Check back for updates!
The Emergency Forest Restoration Program (EFRP) helps the owners of non-industrial private forests restore forest health damaged by natural disasters. The EFRP does this by authorizing payments to owners of private forests to restore disaster damaged forests.
The local FSA County Committee implements EFRP for all disasters with the exceptions of drought and insect infestations. In the case of drought or an insect infestation, the national FSA office authorizes EFRP implementation.
Fact Sheet: Emergency Forest Restoration Program.
Forests provide shelter for wildlife, help provide nutrients for soil, and help protect water supplies. By restoring forests and forest health the EFRP works to protect natural resources and wildlife habitats.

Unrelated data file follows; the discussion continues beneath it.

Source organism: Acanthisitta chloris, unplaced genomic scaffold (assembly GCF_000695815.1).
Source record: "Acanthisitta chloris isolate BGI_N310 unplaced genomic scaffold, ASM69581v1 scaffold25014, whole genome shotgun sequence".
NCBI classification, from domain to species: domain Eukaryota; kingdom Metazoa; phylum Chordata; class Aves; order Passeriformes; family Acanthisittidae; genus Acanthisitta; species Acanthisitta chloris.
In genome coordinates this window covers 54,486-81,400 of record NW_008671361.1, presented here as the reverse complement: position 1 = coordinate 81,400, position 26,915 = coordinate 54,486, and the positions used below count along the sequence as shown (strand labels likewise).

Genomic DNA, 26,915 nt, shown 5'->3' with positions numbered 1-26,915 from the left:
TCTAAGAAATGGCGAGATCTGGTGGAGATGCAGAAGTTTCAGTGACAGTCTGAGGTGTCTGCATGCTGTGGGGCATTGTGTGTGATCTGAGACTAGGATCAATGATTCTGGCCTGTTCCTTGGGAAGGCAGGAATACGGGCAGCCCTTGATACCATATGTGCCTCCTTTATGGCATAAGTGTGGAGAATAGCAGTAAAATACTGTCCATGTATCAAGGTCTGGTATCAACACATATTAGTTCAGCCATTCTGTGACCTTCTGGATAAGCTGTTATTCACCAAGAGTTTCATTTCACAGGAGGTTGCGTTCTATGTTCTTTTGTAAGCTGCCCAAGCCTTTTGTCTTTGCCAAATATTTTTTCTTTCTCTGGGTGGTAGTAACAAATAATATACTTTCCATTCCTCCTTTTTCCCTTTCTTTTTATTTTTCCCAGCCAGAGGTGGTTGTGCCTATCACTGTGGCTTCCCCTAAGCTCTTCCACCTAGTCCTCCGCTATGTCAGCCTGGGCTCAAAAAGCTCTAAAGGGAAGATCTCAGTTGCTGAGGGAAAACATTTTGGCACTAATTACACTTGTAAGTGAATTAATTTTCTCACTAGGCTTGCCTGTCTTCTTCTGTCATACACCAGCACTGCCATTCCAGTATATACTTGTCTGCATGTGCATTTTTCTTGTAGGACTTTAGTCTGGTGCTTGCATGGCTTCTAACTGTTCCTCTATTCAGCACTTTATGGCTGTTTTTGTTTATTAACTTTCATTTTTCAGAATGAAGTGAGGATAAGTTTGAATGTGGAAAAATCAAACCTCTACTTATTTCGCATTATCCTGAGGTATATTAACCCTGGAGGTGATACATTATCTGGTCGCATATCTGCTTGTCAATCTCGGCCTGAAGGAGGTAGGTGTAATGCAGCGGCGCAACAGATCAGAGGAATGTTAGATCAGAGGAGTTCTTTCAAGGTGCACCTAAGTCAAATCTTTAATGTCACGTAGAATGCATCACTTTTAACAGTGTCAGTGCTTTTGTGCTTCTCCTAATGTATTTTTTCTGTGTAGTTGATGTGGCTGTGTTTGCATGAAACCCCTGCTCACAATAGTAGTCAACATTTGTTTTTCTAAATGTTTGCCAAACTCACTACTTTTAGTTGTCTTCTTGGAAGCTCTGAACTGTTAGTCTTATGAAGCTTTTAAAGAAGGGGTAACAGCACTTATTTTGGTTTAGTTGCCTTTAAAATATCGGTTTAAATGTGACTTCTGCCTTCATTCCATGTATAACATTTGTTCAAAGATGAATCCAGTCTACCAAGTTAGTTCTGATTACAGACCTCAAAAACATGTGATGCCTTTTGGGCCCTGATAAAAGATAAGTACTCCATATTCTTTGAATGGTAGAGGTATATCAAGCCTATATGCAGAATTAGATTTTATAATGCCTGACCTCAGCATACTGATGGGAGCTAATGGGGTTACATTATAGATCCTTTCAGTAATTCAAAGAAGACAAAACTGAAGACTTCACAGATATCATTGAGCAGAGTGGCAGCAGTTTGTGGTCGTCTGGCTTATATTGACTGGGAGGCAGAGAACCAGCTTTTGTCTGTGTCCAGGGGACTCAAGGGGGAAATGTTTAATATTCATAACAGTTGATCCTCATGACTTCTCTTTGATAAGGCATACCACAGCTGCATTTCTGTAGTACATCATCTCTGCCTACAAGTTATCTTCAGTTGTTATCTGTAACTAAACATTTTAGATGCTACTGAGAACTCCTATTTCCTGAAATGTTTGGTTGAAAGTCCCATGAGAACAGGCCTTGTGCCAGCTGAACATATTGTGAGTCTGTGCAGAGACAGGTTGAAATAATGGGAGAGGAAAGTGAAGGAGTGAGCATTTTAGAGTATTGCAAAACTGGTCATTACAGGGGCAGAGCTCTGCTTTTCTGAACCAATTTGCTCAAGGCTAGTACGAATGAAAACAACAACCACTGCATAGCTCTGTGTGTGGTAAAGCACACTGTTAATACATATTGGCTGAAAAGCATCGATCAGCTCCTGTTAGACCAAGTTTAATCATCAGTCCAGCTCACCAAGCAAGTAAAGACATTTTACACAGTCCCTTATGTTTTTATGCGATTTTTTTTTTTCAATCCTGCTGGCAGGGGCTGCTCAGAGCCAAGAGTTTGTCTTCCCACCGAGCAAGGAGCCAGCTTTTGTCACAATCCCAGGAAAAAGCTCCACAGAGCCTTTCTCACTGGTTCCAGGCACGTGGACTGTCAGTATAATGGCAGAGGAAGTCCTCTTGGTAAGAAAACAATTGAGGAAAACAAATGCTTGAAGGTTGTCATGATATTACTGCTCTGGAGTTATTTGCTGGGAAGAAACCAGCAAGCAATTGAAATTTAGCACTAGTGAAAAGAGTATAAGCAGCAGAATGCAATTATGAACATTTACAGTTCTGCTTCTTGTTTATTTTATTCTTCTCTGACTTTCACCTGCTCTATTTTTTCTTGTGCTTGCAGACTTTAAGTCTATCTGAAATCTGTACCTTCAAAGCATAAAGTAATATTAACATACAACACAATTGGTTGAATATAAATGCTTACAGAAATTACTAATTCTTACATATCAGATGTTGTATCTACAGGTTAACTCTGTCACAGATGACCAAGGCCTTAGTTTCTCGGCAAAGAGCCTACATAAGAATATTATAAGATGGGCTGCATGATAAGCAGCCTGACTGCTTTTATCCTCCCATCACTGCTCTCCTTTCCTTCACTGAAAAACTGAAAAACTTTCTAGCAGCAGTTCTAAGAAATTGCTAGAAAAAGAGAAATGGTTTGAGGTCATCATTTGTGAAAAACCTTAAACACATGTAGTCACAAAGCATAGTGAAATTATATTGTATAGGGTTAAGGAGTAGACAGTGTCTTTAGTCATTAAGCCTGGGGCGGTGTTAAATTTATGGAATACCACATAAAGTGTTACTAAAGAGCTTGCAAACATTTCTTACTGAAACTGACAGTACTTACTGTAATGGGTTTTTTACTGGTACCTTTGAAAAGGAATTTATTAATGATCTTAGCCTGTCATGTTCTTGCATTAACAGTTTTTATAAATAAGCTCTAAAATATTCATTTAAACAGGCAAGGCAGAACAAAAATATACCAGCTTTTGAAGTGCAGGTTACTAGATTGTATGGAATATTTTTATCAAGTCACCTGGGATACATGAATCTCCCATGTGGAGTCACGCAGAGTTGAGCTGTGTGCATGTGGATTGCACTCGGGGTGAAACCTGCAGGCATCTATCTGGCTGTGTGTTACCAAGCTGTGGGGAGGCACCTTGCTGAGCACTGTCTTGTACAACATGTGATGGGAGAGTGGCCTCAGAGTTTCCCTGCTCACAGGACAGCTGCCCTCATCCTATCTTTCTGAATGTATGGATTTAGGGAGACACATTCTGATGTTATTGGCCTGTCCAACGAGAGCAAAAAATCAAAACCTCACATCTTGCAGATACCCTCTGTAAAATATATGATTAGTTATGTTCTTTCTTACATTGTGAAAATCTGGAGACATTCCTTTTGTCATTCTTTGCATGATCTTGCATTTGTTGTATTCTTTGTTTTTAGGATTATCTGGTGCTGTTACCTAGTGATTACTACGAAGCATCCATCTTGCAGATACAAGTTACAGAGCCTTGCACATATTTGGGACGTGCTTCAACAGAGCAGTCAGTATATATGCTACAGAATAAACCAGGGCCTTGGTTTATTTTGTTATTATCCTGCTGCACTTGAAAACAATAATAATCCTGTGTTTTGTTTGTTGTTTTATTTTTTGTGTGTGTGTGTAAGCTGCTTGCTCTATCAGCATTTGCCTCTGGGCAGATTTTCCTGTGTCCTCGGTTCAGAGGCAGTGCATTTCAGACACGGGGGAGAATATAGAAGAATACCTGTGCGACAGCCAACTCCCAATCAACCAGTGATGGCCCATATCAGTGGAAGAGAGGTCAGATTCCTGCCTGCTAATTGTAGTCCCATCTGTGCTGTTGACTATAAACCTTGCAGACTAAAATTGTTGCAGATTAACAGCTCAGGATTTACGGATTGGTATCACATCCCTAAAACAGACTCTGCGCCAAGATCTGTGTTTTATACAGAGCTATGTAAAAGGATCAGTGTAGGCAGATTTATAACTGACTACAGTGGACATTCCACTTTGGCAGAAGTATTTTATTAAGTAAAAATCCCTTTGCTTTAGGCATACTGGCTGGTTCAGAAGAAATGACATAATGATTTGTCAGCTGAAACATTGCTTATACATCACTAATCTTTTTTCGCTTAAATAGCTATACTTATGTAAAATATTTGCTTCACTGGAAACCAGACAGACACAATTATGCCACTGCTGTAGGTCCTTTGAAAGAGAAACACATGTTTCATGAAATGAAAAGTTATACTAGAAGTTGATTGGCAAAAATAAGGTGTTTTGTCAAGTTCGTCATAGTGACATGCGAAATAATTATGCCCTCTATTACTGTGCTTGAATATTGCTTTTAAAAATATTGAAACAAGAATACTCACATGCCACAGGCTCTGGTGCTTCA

The FSA County Committee inspects the damage to determine if forest land is eligible for EFRP. For land to qualify for EFRP funds, the damage from the natural disaster must create new conservation problems that if not dealt with would:
Only owners of nonindustrial private forests with tree cover existing before the natural disaster occurred are eligible to apply. The land must be owned by a private individual, group, association, corporation or other private legal entity that has decision making authority on the land and doesn’t use the land for business purposes.
Funding for EFRP is determined by Congress. Up to 75% of the cost to implement emergency conservation practices can be provided, however the final amount is determined by the committee reviewing the application. The FSA County Committee is able to approve applications up to $50,000 while $50,000 to $100,000 requires state committee approval. Amounts over $100,000 require the approval of the national FSA office. Additionally, a limit on payments of $500,000 per person or entity per disaster applies.
Owners should check with their local FSA office to find out about EFRP sign-up periods after a natural disaster has occurred.